I'm Not Cute, I'm Just Drawn That Way
If I had one wish, it would be to be sexy. I’d be Jessica Rabbit: steamy, sultry and seductive.
These are not, by the way, words that people use to describe me. Ever. Even when I was younger, I was never a hot girl. I was cute, sometimes to the point of adorable. I hated that. I always hoped I’d age into some kind of sexiness, or pick it up as I went along. A few years ago, I realized this was not happening, and decided to take matters into my own hands. I needed to learn burlesque. That was the answer to all my adorable problems! THOSE women are Jessica Rabbit sexy!!! Last year, I discovered that the women at Cin City Burlesque offered workshops. They would teach me how to be sexy!!! (Check them out on facebook. See a show. Sign up for a workshop. These are for real #WWGSD, and they are smoking hot!!) I showed up for my first burlesque workshop, armed with heels, a pair of red pasties and a mission. I was feeling very out of place, as a non-sexy person. But I was confident these women would transform me from adorable and vanilla Kelly to steamy and seductive Jessica Rabbit. I was finally going to be sexy!
This all sounds so wrong headed, doesn't it? I don’t have to venture too far down this road to lead you to the punchline. That did not happen. But let me explain what did.
The number for my first burlesque workshop was “Runaround Sue.” A cute little doo wop song about a good-girl-gone-bad. We wore cardigans. We did the Charleston. It was Glee meets Grease with less clothing. It was perky, cheeky, flirty, quirky, fun, and ADORABLE . . . a really good burlesque routine. But there was no Jessica Rabbit, and I was devastated. That night, I called a man friend to complain.
Man Friend: So how was it?
Me: Ugh. It's cute. I wanted it to be challenging! I wanted to learn how to be Jessica Rabbit. I want to figure out how to be sexy.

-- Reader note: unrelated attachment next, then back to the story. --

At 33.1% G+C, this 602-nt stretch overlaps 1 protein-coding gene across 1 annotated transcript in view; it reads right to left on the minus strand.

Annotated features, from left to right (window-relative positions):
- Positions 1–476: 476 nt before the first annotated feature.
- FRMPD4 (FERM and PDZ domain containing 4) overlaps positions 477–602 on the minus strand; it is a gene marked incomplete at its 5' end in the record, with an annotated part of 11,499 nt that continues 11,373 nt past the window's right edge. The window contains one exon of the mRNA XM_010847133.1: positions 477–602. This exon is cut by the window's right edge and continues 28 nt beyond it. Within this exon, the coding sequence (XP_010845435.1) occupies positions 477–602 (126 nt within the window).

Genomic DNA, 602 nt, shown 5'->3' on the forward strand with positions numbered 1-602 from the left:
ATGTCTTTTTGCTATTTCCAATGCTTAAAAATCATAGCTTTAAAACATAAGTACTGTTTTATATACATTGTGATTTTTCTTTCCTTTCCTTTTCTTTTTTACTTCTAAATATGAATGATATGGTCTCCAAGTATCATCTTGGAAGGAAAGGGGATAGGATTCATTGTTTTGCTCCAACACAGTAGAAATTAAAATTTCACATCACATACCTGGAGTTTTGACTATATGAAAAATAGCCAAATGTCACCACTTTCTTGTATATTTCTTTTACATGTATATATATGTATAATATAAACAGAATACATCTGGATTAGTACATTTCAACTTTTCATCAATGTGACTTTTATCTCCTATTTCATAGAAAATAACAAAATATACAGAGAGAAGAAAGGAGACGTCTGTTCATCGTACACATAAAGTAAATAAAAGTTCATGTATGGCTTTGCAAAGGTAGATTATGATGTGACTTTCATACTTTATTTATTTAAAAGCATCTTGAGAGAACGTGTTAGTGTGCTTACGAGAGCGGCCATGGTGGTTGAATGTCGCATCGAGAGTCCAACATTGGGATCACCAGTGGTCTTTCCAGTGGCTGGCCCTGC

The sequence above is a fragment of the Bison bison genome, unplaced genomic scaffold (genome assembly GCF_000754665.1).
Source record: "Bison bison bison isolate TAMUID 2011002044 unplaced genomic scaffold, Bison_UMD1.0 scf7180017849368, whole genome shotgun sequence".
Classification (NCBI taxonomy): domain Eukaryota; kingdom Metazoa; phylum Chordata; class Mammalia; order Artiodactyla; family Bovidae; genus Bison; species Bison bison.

Man Friend: Maybe the challenges is to learn that being yourself is sexy.
I will spare you the rest of the conversation, because I did not respond well. This is not what I wanted to hear. But the idea stuck. And I looked around in my next class and thought about how the other women did look very sexy, in their pushup bras and cardigans. And my instructor, Tobi is super hot. Sexy. Seductive. Flirty. At times, she's a playful and silly and (dare I say it?) she's adorable. I couldn't reconcile this with my own self-image. Can I be cute AND sexy? I started to wonder if my Jessica Rabbit ideal might be a little bit unattainable. She is, after all, a cartoon.
This is a recurring theme for me. About 7 years ago, I got this idea to take some pinup photos. In my mind, they were going to be super steamy pictures. In reality, they turned out to be . . . well . . . they’re adorable.
(They are also remarkably sweet and vanilla, for something I felt was really scandalous at the time.)
I look at these pictures today, and I think “Dear lord! I looked fantastic. Why didn’t I take out an ad in the Enquirer and run these?! Or at least post them on facebook?” But I was not comfortable enough in my own skin to appreciate what I was. Instead, I put all my energy into being disappointed by what I wasn’t. I didn’t want to repeat that mistake, so I stuck with the workshop and Runaound Sue. And it turns out, it was a challenge. Tobi put together an incredibly technically challenging dance routine. (Who knew bra removal could be so complicated?!) But I was kind of good at it! I had so much fun, and I loved the sisterhood of women. So I did another workshop. Another routine. And I’ll be doing those workshops for as long as they’ll let me, because I love how burlesque makes me feel, and who it helps me be.
Does it makes me feel sexy, sultry, steamy and seductive? Well, no. It makes me feel fun, firey, sparkling, energetic, and a little mischievous. Which also feels very much me, and surprisingly comfortable for an activity involving pasties and a large crowd. Y'all, I am no Jessica Rabbit. It's really a shame. But if I can’t be a cartoon, I guess being the best and most real version of myself is a pretty good thing to be.
Burlesque taught me that women are sexy when they are being the amazing women they are supposed to be, not cartoon characters. And so I’m working on bumping around in the world just being myself. This means I need to be in places where I can be what I am, and around people who do not expect me to apologize for what I am not. That has required making some big changes in the way I spend my time, and who I spend it with. (We'll talk about that later.) But the biggest change I needed to make has been in my own head . . . deciding that being a real person is better than being a cartoon, that authenticity is really a very attractive thing, and that I really don't have to apologize for breathing the air in the room. I'll admit, I don’t totally buy this yet, but I’m working my way there, one burlesque number at a time.
(All this being said, if any of my burlesque and/or drag queen friends want to help turn me into Jessica Rabbit - even very briefly - I’d be the happiest woman alive.)